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The evening gazette. (Port Jervis, N.Y.) 1869-1924, September 20, 1924, Image 1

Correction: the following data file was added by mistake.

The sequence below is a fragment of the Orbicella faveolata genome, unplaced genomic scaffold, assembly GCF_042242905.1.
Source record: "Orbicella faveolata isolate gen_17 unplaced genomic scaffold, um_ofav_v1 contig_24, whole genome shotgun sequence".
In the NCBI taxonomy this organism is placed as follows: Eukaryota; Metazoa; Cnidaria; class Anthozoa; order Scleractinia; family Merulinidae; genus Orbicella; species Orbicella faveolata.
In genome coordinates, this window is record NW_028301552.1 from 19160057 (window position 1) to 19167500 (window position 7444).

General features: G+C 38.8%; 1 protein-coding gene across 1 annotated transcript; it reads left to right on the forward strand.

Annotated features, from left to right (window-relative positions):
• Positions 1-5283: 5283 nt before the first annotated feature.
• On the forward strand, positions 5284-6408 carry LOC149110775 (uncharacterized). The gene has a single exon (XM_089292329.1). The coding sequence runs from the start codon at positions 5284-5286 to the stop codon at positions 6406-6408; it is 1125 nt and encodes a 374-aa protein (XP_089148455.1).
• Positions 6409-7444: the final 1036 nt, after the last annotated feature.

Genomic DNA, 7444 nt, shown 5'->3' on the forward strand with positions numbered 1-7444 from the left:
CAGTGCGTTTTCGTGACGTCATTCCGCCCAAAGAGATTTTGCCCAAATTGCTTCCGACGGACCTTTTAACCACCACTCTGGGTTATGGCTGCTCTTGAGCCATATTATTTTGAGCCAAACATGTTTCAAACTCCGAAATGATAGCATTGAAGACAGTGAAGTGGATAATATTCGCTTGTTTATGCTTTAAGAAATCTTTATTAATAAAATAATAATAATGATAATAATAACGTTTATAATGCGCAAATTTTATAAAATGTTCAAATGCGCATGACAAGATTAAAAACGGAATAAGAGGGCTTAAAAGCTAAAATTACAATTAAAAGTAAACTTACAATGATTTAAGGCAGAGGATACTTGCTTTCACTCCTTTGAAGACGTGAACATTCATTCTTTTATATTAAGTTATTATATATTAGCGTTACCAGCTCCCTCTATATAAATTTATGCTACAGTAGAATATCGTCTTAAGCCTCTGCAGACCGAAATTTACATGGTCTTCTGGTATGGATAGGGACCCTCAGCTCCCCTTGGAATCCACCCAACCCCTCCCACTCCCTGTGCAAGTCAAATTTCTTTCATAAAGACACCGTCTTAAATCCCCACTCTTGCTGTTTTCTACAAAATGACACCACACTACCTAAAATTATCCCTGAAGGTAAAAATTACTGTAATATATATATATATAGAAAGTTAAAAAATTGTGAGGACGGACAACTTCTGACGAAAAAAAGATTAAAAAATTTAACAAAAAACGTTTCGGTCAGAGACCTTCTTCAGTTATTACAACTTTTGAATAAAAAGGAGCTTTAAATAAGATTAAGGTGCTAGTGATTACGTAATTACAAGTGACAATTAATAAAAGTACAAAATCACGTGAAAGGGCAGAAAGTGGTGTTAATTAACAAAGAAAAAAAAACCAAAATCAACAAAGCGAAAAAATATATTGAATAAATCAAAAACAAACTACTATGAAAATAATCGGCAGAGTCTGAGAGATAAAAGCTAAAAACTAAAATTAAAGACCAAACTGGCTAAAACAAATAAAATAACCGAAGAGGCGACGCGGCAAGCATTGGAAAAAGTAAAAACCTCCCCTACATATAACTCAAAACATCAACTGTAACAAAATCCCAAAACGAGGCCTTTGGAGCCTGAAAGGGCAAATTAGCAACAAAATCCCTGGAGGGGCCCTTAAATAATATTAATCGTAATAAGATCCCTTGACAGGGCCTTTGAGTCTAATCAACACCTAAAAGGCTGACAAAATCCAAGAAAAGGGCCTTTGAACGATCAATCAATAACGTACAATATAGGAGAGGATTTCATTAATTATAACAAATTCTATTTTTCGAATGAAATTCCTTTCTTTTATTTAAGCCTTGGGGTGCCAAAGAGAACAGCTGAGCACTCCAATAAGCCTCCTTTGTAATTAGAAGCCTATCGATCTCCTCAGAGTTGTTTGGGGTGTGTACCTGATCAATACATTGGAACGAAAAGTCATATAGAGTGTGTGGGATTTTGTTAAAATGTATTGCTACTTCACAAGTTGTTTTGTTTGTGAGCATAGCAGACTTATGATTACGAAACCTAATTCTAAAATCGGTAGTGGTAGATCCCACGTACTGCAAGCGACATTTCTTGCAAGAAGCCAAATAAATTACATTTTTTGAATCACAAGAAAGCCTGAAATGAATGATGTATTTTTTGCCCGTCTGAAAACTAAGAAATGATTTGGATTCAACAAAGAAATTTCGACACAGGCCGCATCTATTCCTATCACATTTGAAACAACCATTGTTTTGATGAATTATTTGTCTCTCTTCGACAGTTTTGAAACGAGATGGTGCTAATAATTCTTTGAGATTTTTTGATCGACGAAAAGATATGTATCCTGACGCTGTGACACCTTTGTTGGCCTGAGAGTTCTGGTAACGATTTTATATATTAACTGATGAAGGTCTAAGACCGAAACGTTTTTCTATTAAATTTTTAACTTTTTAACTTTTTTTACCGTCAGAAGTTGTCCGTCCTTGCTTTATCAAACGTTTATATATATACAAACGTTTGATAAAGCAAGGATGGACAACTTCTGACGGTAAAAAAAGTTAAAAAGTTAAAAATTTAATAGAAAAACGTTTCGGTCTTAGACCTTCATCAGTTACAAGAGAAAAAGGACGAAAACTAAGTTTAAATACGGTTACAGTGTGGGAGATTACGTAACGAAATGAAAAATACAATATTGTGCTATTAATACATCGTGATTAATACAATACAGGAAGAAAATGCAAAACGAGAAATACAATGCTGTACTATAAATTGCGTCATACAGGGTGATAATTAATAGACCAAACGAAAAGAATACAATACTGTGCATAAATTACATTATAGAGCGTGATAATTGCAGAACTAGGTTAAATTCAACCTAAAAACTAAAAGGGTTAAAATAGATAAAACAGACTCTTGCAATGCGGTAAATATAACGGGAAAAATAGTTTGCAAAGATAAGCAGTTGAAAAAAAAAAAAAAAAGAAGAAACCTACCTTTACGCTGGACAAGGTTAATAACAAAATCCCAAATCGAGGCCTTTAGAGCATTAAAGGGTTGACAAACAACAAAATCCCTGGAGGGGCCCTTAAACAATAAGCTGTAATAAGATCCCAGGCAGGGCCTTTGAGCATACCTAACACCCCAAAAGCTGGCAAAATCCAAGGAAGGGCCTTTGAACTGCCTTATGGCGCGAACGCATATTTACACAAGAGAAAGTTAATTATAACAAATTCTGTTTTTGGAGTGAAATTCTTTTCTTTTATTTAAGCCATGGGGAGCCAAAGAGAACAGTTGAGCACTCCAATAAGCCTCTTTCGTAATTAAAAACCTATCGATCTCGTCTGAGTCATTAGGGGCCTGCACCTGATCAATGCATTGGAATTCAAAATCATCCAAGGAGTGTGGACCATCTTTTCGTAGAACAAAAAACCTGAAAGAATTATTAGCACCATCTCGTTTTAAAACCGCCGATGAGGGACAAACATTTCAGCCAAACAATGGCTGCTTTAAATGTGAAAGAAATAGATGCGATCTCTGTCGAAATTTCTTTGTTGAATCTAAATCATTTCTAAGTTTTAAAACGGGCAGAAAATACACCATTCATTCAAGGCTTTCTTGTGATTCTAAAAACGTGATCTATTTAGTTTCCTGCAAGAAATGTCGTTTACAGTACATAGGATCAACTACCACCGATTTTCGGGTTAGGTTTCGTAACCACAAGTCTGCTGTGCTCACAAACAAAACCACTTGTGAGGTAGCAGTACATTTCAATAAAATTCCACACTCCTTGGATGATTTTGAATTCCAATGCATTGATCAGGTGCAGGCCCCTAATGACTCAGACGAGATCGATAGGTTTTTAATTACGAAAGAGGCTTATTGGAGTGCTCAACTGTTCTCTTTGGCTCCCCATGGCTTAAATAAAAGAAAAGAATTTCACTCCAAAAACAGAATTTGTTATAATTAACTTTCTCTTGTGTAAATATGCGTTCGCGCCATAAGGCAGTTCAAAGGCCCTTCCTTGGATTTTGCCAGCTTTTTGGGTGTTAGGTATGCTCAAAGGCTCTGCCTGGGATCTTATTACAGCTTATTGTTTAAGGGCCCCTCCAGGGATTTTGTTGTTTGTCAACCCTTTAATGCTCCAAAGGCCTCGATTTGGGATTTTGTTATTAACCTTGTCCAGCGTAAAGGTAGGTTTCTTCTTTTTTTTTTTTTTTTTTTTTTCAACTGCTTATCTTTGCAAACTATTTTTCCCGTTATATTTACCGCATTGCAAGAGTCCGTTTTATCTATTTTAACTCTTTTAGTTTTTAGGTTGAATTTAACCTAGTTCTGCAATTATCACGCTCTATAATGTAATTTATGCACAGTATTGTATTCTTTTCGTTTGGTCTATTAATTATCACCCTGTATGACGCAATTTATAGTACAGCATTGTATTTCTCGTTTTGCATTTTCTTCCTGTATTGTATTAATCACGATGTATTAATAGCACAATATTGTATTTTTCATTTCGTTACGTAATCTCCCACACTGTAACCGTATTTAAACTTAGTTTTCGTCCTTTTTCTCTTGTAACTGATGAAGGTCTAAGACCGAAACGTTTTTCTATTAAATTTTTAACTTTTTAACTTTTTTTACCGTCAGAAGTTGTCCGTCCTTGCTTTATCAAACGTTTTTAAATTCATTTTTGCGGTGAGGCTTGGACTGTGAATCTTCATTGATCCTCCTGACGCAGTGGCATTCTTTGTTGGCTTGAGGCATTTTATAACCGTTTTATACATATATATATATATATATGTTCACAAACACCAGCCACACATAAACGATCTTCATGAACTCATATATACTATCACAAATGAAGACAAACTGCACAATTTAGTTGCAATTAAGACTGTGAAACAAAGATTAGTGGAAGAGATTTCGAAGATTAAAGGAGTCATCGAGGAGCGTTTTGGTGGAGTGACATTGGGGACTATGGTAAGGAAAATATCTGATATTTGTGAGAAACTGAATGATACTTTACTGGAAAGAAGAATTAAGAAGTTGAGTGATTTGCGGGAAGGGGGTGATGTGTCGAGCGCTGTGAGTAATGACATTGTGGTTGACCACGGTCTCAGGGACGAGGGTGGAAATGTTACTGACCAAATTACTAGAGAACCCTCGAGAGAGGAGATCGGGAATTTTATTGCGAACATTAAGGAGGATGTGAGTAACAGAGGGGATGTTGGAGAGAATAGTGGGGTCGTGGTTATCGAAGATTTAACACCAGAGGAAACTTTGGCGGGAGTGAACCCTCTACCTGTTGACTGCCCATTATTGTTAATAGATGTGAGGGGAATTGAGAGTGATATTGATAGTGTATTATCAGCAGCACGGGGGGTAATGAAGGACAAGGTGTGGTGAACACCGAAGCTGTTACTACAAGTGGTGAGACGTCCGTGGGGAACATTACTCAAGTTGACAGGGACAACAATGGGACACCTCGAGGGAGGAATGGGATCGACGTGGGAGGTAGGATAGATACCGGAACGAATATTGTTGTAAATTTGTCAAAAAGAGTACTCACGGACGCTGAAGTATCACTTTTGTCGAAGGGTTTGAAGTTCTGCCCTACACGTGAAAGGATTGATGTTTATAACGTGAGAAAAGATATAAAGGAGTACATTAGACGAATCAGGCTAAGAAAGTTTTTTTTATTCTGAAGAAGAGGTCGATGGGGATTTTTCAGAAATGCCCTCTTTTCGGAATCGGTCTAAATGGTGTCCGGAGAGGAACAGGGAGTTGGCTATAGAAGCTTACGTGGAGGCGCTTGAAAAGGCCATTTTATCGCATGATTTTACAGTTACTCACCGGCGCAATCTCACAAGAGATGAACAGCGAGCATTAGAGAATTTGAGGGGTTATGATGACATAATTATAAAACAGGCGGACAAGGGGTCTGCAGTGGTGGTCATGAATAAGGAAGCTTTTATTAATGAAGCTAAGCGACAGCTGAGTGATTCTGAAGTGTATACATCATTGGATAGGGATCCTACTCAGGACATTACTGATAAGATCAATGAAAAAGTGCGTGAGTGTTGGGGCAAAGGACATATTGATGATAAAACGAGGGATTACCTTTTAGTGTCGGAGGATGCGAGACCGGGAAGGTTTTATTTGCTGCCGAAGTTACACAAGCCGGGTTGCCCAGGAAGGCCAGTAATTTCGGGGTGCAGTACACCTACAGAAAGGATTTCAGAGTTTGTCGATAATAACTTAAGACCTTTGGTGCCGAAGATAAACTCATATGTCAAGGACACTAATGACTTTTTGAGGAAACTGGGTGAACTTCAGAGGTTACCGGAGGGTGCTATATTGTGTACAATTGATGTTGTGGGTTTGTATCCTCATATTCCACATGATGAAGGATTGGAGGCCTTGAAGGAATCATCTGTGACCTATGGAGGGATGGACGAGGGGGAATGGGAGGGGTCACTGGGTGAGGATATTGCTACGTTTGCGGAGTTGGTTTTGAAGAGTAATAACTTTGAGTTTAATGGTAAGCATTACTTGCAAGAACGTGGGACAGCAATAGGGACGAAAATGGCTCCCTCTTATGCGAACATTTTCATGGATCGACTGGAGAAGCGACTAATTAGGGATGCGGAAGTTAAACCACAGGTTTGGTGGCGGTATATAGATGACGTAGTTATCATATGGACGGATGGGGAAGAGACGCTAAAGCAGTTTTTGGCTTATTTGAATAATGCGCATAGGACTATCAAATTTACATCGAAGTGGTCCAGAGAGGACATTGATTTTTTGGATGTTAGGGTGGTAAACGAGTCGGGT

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The Associated Press •)fe' Coirering Worid.’s E v ents In E v ery Issue of THE GAZETTE The Weather Report Unsettled today ajid tomorrow^ w itlt showers, southeast winds. The Most Widely Head Newspaper In the Upper Dekv/are Vaiky VOL. LVI., No. 127 . PORT JERVIS, N. Y., SATURDAY, SEPTEH4EER 20, Jf)24 - -------------------- - PRICE THREE CENTS -:Port , Jervij5^ New High Sell®©! Is Dedlicated:- 13 SPiE Says Ih Iissr/sf os K Css?- Tk^ Has Isrs Prcgressardsica&n f E TliP b o a u t i f u l n. w b i ^ h sch o o l o f ' th e P o r t Jervis city school d istrict ' vvas dedicated last evening to the ser- | vice of education. The dedicatory ex­ ercises Were held in the auditorium ' hTld a lar,£rc m i d i o n o o o f p e o p l e w h o arc* in t e r e s t e d in e d u c a t i o n g a t h e r e d t o po.rticipa,-e nj the delightful e \ e i i t t o whicli the c o m m u n i t y lias looked for\V.ard to for .'■•(■vcral years. P r i o r t o the rpeetincT th e Tvrie P a n d pk.... plorishv' mu«ic on the l a n t i r o of tie- nudit<.i-in:ii an d ai.so f a v o n d \vi:h a f e w soN ot i(iris insiuc tiie aucir o r i l a . T h e staire w a s decorated v\ i h tin i n a t i o n a l ('<>lor- a:nl in due li;i!' ae a;- ‘ h e r s f>f t'n: Bo.i.ral o f l a h o at.-'n, a.- ::i- hers of the advisory board, school of­ ficials, the city clergy and the pre.ss m a d e th e ir appearance. W ith them w a s D r. Thom as E. P^innegan, form e r-i ly deputy commissioner of education i Galilee.* o f the state of N e w York, w ho did so ' be m a d e fo r the teach m u c h to o p e n u p th e e y e s of P o r t J e r ­ v i s to its .sch o o l n e e d s a n d w h o a p - ^ .sc -r- - smssi ^©BgfIsfecsigM s I T a Yearsgaeeiildv­ A W W E er k injiil&g B ®f this l i i d AM PORT JERVIS’ FINE NEW $400,000 HIGH SCHOOL C a n n o t, n,.o,.o m aftiT six morn ypara o l ' i s i v te r r a ce'.l.n and reinforced co n c r e te! carpenter worir. pealed to local patriotism to meet The services w ere conducted by Su­ perin tend e n t -Arthur H. N a y lor end opened w ith an invocation by Rev. F r a n c is A. B a rry, p a s to r of St. M a ry’s O h tirch. Rev. YTilliam Y. B erg of the D e e r p a r k Reform ed C h u rch f( llowed w ith the read in g of the tw e n ty-eighth c h a p te r of Job. A n ad d ress of w elcom e w a s deliver­ ed by Jam e s G illinder, president of the B o a rd of E d u c a tion. He expressed th e g r e a t jo 3 \ of all a t being able to '■ a . H. one thought i I'fu’t Jervis, N. Y. lin g of the faith of our fath e r s as de­ sired MV p e reids. G irls of the high school under the direction of Afi'^-.s Cast- idine, in.struc- to r o'’ music, favored w ith a dcUglitfui selcfUion, and then Supt. N avlor ex- Ti-r''s;i'(l the- re.gret th a t all felt that P r . Finhw had liecn unable to lie p r e s ­ ent because of a soreness in ’^hc th r o a t that prevented speaking. M r. N avlor re<ul a letter from him , how ever, atid one from ('‘ommissioner Graves of the State D 'ipartm e n t of E d n e a tion. The following- i<s the me ..-.age sent S e p tem b e r 19, 1921 in ' e u d c n l ot\ S c h o o ls 1>3' Dr. Finlej\. A. I-r. N^ylo] pi'df'td < b e present a t such an occasion, a.ccom p lishm ent th a t no one th o u g i u m 'o i xi >. j . . possible seven years ago. Mr. GiHin-i ^ ! I hnd mv throat >n such cemdmon d e r review e d our school history thekf,j^,,y that I ought not to s u - : \ it Ci-' p a s t few y rar.s, the call to th e D e p a r t- ^ p e a k i n g toni-lit. 1 Ava.s gr.vuly i-Mib- inent of E d u c a tion fo r help, th e c o - n - 1 d bj’ -it* jialxl last nial;t. and, w liil.' „ T- T-i- 1 • ■ J'''- ‘U bi\ do:-:': T'-dav a'l-i uu in g of Dr. T h o m a s E. h megxm and his c-mvor :,tirn , tllO pain is t.Mik straig h t from the shoiihler, the m pi tlogp ;,nd is Mkoiv’ (o r as' appointm e n t of llie A<lvi:'ory Board, | idelit eo::n-- on jmu'e uuen ciy, th e ir six m o n ths w o rk, tlio leveling of i , ' i ^ ‘V 'y , , . i am modiiilv (hsappointcd. fo r T th e ir>id:-on street site, tlie building o\ ■ Imvc a s1iar.- in Tb* f. u i'ion the Sullivan avenue ,so}iool, the p u r - ' of you- rdans y v- ji 5 m 1 -im :-U 'l- cha.-^e of the high school .*^6, the pm - j = c..n o r a m latien s and bos.: w5sli- , , -j... , , , ., < -■ 1 y tie hiii'd of one wiim ilnl umu ’ o chase oi additm n a l land around s-v- k-.a- y,.u li.an I did. I hopo that J o r a l school building.s fo r recreal innaB nryv l.o pi i-mitie ? to couio laPu' and purpo.ses and finally the building hi addition io the me.o-age in th i- th e 5400,000 hi„-h eohool. .Tr. G m ie- lii’ogkAt r AaA ’lA I ' c M 'A fV iA A n i ■der too k occasion to express his tonight. ing. and I do not know- of a city in pillars of a com p o site style supporting They are provided w ith proper equip- the entire country that has maxje such the uppe^ E n tr a n c e s a.re a t , fo r a tho ro u g h study of m a n u a l training, each has its own storage lin e iirogre.^'s an d o f f e r e d s u c h fin e f a - th e v / i n g s , o n e foi* th e b o y s a n d o n e ' cilitie.s for its boj’s and girls as thc- citj' of J^ort .lei'vis. I n e \ e r w e n t through a building w ith g r e a ter .satis­ faction than T did th is buildin.g this •afternoon. Evei-yfiliing in sanitation has been provided, the last thing in good school architecture is expressed, the building has siinplicitjk fine clas­ sical lines, .and cu ltu ral effect. I do not know of .a building more suitable and m o re ad e q u a te in its ap p o in t­ m e n ts th a n the one vre are dedicating tonight. for the girls, and th e v isitors’ en- lranee is in the center. Oh th e southerly end of the build­ in.g is an auditorium u h ich w ith gal- lei'y seats T34 jxerson.s. There is a laKge s ta g e wfith footlights and adjust- til>le drop li.ghts and electrical con- ficctions for anj.- kind of an entertain­ m e n t. A t each end ot the stage is a dressing room and an iron circular stair ca.'^'e t h a t le.ads to other dressing )'.|'.)ms- above. In the gallerj\ is hotli for a moving picture m a chine D r. Finegan then di.scus.sed th e and^ a stereopticon an d retiring room s HOP^E OF COLONEL SAMUEL FOWLER 'Phis Imikling w as erected uic Civil W av on the site now oc- th a n k s to D r. Finegan and the advis- Pie-i'se share w ith M r G illind-r and i ‘'V’pii’d by th e high school by Col. Sam u el Fow ler who built F o w ler H o u se, orj. E o a r^, and th e Dep.artmont ot c i r k h o l . t ucation, especially its form er com m is-j ^’Sincerely jmurs J. H. FINLEY i ---------------------------------------------------------------------------------------------‘ Supt. N a ji o r th e n presented Dr, ucatio n , especially sioner. Dr, John H. Finlej', and D e p ­ u ty Com m issioners W iley and G ilbert fo r th e ir spendid co-operation. Ho closed his rem a rks w ith tvm questions subm itted for the thought of th e p e o ­ ple. One w as if w'e are not m a k in g a m istake in valuing education only according to its power to earn money an d are losing sight of th e value of th e cultural and the spiritual. The other question is th a t w h ile we do not believe there should be sectanam 's m in dud3’ h all, a library and finally a t th e lorfhern erd. one comes to th e - c a f e - aria .ond fho donu-.slic science rtepaft- nent. The cafetaria is w ell supplied vith rabies aiHl a lunch counter with he m o st nif)dern and sanitary eulin- irj’ ofjuiijm.ent. IJack of th e lunch 'oom i=; flic pantiy and kitchen, which !_rc efiuipped with an autom a tie po- ito ])' -Ix'r. pot sink and vegetable ink. (■M. li having its own grease trap, r.as ranges and gas o\ ens, racks for Mts .nuf] Ti.ans, large refri,g(-ra»or.s, electrical di.shw ashers, E \erv th in g to teach girls how to cook is here sup- Beyond! this departm ent, however, are room s fo r further instruction in dom estic science. A dining room an d reception room s nro laid out to teach girls the a r t of home m a k ing, . more com p a rtm e n ts are used fo r instruc­ tion in sew ing and draw ing, in fact, facilities are provided for those things th a t should be found in the ideal Am­ erican home. T h e m edical inspector has his pri­ vate office and his wmiting room on tnis floor, .also the dentist w h o w ill examine the students’ teeth from tim e to time. H e a lth instruction w ill have an im p o r tan t place in fu tu r e high, school w o rk, ^ e x t to these room s are departm e n ts fo r th e teachin.g of book keeping, typew riting and stenogra­ phy. . ' - Through th e center of ea,ch floor is a wide corridor, and on th e first floor are recess lockers w itn arrangM ients for drjfing wet* clothing. Plum b ing, electrical, telephone con- venience.s are all over the building, flo o r .or., -six ro o m s i k o j 3 o r r o k Y i iind venfitation anfl the non nn.l stlniy pm-poscs. 0 „ tlio Tves-! '’\y 1.’rlv side pro retirin g rooms for and. olnss room s 'a n d reo itatio n | Th® building: ivas ereciecl by th e room, flu. om cos o t P rincipal Marsh, C o n stroctlon Company o t New and a, r nlrin.g room for boy.s. It i.sj ^ 0 * . The Plumbing w.as furnished on th is floor th a t the Junior high, by the P, Iv. M a rtin C o rporation; the school w in eventually be located. heating, the John s ton H e a ting Com- The high school proper is on the|P-‘‘\>b the electrical w orlt by the third floor. Beginning at the south- ft^ctrica.l Company. TooKer ern end one finds room for the men abU M arsh w e re th e aroliiterts and the teachers, a .science lecture room, th e , architect w a s F red M a r- room and wash room . On the w esterly side of the first floor are w h a t may be described as the fan rooms, one a t each end. The heat generated in the big boilers, is convoyed to these room s th r o u g h a large pipe and sent to a vent stock. The cold air brought to this rad iato r is dried and fans operated by electric motors .send the 3va'rm air to all p a rts of the building. A rrangem e n ts haye been m a d e .so th a t new air from the outside can be heated or th e dnmper.s can be closed and th e sanm air reheat­ ed. Tlie heating plant' w o rks aufo- maticall.v',' th a t is- once th e desired de­ gree of tem p e r a tu r e is set, it is kept there w ithout trouble to .t h e teachers. On thi.s same side are the office of Su­ perintendent Naylor, a draw ing room ;uid -Stock room . O n th e e a s t e r l y s i d e o f th e secon d . j s p ir it of co-operation th a t had m a d e F inegan and th a t w ell know n educa- 1 th is thin g possible and urged P o r t to r congratulated P o r t Jerv is fo r its j to show th e sam e sp irit school sp ir it and took occasion to apologize for som ething that he said several years ago. A t th a t tim e, he told a group of P o r t Jerv is people th a t he did not know of a commun- itj’-, which gave its children sucli poor facilities as the city of P o r t J e r ­ vis. I ’m here tonight, said D r. Fine- tbe schools is it not tim e th a t we I .sran. to ^apologize fer th a t rem a r k . I th o u g h t about teach in g the fun d a m e n - j w e n t th ro u g h j’our school huildm.gs ta l p r i n c i p l e s of rig h t as laid down in , this afternooji. T am still ju s t as fa- th e law of Sinai an d in the G o lden | m iliar w ith school buildings, in f a d OLD HIGH SCHOOL OF PORT JERVIS in all their com m u n ity relations. He then emphasized th e g r e a t fa c t th a t all this physical equipm e n t and the courses of study are fo r the purpose of b ringing together th e g r e a test fac­ tors in school, th e teacher and the pupil and th a t education should stand for one thing everyw h ere, the training of our boj'S and girls for service. There is no other ground on w'hich one can justify the ta k in g of m o n e y from ilie taxpayers. A n d wm m u st go deeper th a n w h a t is generally know n as- patrioti'^m and citizenship: we m u s t go deeper and get a t th e hearts and souls of our children and instill in tlicm ihe fu n d a m e n tal principles of right living. In concliiFion, Dr. F in e ­ gan stressed the im p o rtance of a t ­ tendance and appealed for th e cu lti­ vation of music. P rincipal Charles D. M a rsh df the Iiigli school announced th a t the build­ ing was open for inspection an d said that teachers and students have al­ ready pone to w o rk w ith enthusiasm aiicl good .spirit. T h e high school girls Jiang sig.ain, the entire audience sang “A merica” and the exorcises ended v'iih The benediction Rev, Charles DeAVoofly. Foi nn hour a f t e r the exercises, a Jiar.py people inspected th e building. [ T e a c h e rs w e re at their rooms am’ courteously receh ed th e ir guests and Erected In 1888, this stru c t^ e wu® destroyed by fire February 2, 1918. stood on the site now^ occupied by the ijuUivan Avenue School. for men and women. T h e auditorium is approached through a lobby in which are ti c k ^ office an d coat room It has a te r r a z a floor w ith yellow and green squares, m a k ing a p r e tty ef­ fect. This w ill answ e r the purpose of the high school fo r assem b ly and for dram a tic and o th e r w o rk. The w ing a t the north end of the building is set a p a r t on the first two floors fo r th e gym nasium . I t is a fine large airy room and is w ell adopted for the athletic w o rk of th e school. A rrangem e n ts have been m a d e so th a t the overhead p a r t of the equipm ent can be attached to the big steel g ir ­ ders th a t run crosswise, the gallery lias raised concrete seats. B a c k of ihe gym n asium is the office of th e idiysical director for boys and back stairs th a t leads to a locker room and show e rs. On the second floor on th e opposite side of this end of the gym ­ nasium Is th e office of the physical director fo r girls and their dressing booths an d showers, an d locker. The' gi'-mnasium is approached by a lobby w ith concrete flooring. In it are a coat room and a irophy case fo r the hoys expect to win new honors for the high school. To the extreme end is the parapliem a ''ia room . Going back to the auditorim n again we leave th a t departm e n t at ^le reay III.. £ito,i n chem ical laboratory, th e biologj* de- liartm ent. th e reem for phvsics, in ­ cluding a d a r k room fo r photography. A.mong these room s are paraphernalia rooms and che various departm e n ts are being w ell supplied for th e ir re­ spective purposes. T h e re are m o re class rooms and a SCENE AT CORNERSTONE LAYING The doro from this open.s to the jam to r 's office from which a flight of steps takes one to the boiler room , all cam e aw a y glad th a t the children in this, reinfo’-ced ccncerete co m p a rt- of I’ort Jervis are entitled to have | nu>nt hasn ’t anything combust- aiifl now have as good schools as the ible in it. not even the doors, arc two ch:ildi Hn of any other coiimiunity. j large boilers and the coru rete fonnda- Thc building will be open again tion for a third. There i.s a coal bin next T u e s d a y and Thursday evenings ‘ th.at will hold eight c irloads of coal, j The new- High school is three-story .md the room.s is covered w ith rein-1 stru c tu r e three hundred feet long and' forced concrete. It is really separate 66 feet deep in the center. I t has from the m.ain .structure and being two wi.ngs 58 feet wide and 117 feet Absolutely fireproof it is impo.ssible deep, which are used for the gym n a s- for the high school to .get on fire from ium an d the auditorium. th a t source. T h e building is faced w ith colonial T h e next two room s are Igrge airy brick w ith t e r r a co tta trim m ings. F o r - spaces for the vocational % o r k o t th e TS5S&?*-.: l i i 1 vin. Inspector M a rvin has given great deal of time to his w o rk and has been zealous in protecting the interests of the district. The grounds in fro n t have been leveled and cinders are being draw n for wide cem ent sidew alks. The rear-yard will also be beautified. ^ President James Gillinder has just laid the cornerstone with Edw*ard Yfial ►layer, John E* Bennet. France O. Wall.aee, Samuel M. Ouddehack and JdlKO| .A: . ,i , J